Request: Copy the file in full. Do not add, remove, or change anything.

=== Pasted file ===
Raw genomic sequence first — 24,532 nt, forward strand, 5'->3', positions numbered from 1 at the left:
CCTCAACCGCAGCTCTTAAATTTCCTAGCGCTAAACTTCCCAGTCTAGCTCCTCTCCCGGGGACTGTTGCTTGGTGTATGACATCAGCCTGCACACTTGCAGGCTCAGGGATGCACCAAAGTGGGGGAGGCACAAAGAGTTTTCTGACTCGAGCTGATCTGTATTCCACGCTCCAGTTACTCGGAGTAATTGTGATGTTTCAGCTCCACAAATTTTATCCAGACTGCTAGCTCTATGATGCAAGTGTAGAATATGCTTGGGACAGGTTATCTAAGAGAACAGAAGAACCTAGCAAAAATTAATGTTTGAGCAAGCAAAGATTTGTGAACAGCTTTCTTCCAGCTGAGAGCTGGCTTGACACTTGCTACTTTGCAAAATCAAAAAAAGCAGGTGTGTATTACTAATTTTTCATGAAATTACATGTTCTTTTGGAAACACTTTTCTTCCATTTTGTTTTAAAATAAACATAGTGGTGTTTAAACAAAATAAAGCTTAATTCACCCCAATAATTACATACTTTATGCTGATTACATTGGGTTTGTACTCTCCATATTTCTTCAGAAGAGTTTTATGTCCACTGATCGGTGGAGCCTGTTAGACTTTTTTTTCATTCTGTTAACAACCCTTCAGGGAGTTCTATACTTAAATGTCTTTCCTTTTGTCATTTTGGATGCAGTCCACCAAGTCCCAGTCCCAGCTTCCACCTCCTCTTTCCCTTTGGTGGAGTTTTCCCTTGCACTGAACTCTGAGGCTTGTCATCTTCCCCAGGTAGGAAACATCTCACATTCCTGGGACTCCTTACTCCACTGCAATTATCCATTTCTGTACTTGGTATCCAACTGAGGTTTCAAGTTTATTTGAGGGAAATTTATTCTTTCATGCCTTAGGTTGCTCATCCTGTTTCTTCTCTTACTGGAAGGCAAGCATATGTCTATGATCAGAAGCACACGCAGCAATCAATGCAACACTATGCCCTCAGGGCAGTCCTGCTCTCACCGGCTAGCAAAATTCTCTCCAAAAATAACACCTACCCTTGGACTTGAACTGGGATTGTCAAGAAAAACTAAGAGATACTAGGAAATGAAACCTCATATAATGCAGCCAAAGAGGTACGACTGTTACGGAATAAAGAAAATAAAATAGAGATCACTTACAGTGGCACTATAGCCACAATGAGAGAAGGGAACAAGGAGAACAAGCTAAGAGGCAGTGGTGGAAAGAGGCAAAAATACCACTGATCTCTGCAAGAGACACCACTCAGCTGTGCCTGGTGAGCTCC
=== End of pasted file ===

Raw genomic sequence first — 24,532 nt, forward strand, 5'->3', positions numbered from 1 at the left:
CCTCAACCGCAGCTCTTAAATTTCCTAGCGCTAAACTTCCCAGTCTAGCTCCTCTCCCGGGGACTGTTGCTTGGTGTATGACATCAGCCTGCACACTTGCAGGCTCAGGGATGCACCAAAGTGGGGGAGGCACAAAGAGTTTTCTGACTCGAGCTGATCTGTATTCCACGCTCCAGTTACTCGGAGTAATTGTGATGTTTCAGCTCCACAAATTTTATCCAGACTGCTAGCTCTATGATGCAAGTGTAGAATATGCTTGGGACAGGTTATCTAAGAGAACAGAAGAACCTAGCAAAAATTAATGTTTGAGCAAGCAAAGATTTGTGAACAGCTTTCTTCCAGCTGAGAGCTGGCTTGACACTTGCTACTTTGCAAAATCAAAAAAAGCAGGTGTGTATTACTAATTTTTCATGAAATTACATGTTCTTTTGGAAACACTTTTCTTCCATTTTGTTTTAAAATAAACATAGTGGTGTTTAAACAAAATAAAGCTTAATTCACCCCAATAATTACATACTTTATGCTGATTACATTGGGTTTGTACTCTCCATATTTCTTCAGAAGAGTTTTATGTCCACTGATCGGTGGAGCCTGTTAGACTTTTTTTTCATTCTGTTAACAACCCTTCAGGGAGTTCTATACTTAAATGTCTTTCCTTTTGTCATTTTGGATGCAGTCCACCAAGTCCCAGTCCCAGCTTCCACCTCCTCTTTCCCTTTGGTGGAGTTTTCCCTTGCACTGAACTCTGAGGCTTGTCATCTTCCCCAGGTAGGAAACATCTCACATTCCTGGGACTCCTTACTCCACTGCAATTATCCATTTCTGTACTTGGTATCCAACTGAGGTTTCAAGTTTATTTGAGGGAAATTTATTCTTTCATGCCTTAGGTTGCTCATCCTGTTTCTTCTCTTACTGGAAGGCAAGCATATGTCTATGATCAGAAGCACACGCAGCAATCAATGCAACACTATGCCCTCAGGGCAGTCCTGCTCTCACCGGCTAGCAAAATTCTCTCCAAAAATAACACCTACCCTTGGACTTGAACTGGGATTGTCAAGAAAAACTAAGAGATACTAGGAAATGAAACCTCATATAATGCAGCCAAAGAGGTACGACTGTTACGGAATAAAGAAAATAAAATAGAGATCACTTACAGTGGCACTATAGCCACAATGAGAGAAGGGAACAAGGAGAACAAGCTAAGAGGCAGTGGTGGAAAGAGGCAAAAATACCACTGATCTCTGCAAGAGACACCACTCAGCTGTGCCTGGTGAGCTCC